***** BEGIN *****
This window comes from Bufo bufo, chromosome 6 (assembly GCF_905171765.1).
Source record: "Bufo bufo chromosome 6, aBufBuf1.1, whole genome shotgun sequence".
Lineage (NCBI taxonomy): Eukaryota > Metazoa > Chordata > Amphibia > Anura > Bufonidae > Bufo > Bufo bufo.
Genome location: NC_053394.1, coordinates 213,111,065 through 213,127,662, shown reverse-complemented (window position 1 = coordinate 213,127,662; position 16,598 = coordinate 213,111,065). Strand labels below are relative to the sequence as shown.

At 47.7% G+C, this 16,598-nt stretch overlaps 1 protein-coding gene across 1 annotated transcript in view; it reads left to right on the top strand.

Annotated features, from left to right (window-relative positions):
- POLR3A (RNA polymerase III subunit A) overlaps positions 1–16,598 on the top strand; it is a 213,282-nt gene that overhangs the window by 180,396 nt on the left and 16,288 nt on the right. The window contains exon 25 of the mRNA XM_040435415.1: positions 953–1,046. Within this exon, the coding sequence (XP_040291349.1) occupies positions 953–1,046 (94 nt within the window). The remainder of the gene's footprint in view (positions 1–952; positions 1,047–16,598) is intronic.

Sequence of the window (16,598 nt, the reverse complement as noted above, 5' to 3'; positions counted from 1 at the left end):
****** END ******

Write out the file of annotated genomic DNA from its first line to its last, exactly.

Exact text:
This window comes from Bufo bufo, chromosome 6 (assembly GCF_905171765.1).
Source record: "Bufo bufo chromosome 6, aBufBuf1.1, whole genome shotgun sequence".
Lineage (NCBI taxonomy): Eukaryota > Metazoa > Chordata > Amphibia > Anura > Bufonidae > Bufo > Bufo bufo.
Genome location: NC_053394.1, coordinates 213,111,065 through 213,127,662, shown reverse-complemented (window position 1 = coordinate 213,127,662; position 16,598 = coordinate 213,111,065). Strand labels below are relative to the sequence as shown.

At 47.7% G+C, this 16,598-nt stretch overlaps 1 protein-coding gene across 1 annotated transcript in view; it reads left to right on the top strand.

Annotated features, from left to right (window-relative positions):
- POLR3A (RNA polymerase III subunit A) overlaps positions 1–16,598 on the top strand; it is a 213,282-nt gene that overhangs the window by 180,396 nt on the left and 16,288 nt on the right. The window contains exon 25 of the mRNA XM_040435415.1: positions 953–1,046. Within this exon, the coding sequence (XP_040291349.1) occupies positions 953–1,046 (94 nt within the window). The remainder of the gene's footprint in view (positions 1–952; positions 1,047–16,598) is intronic.

Sequence of the window (16,598 nt, the reverse complement as noted above, 5' to 3'; positions counted from 1 at the left end):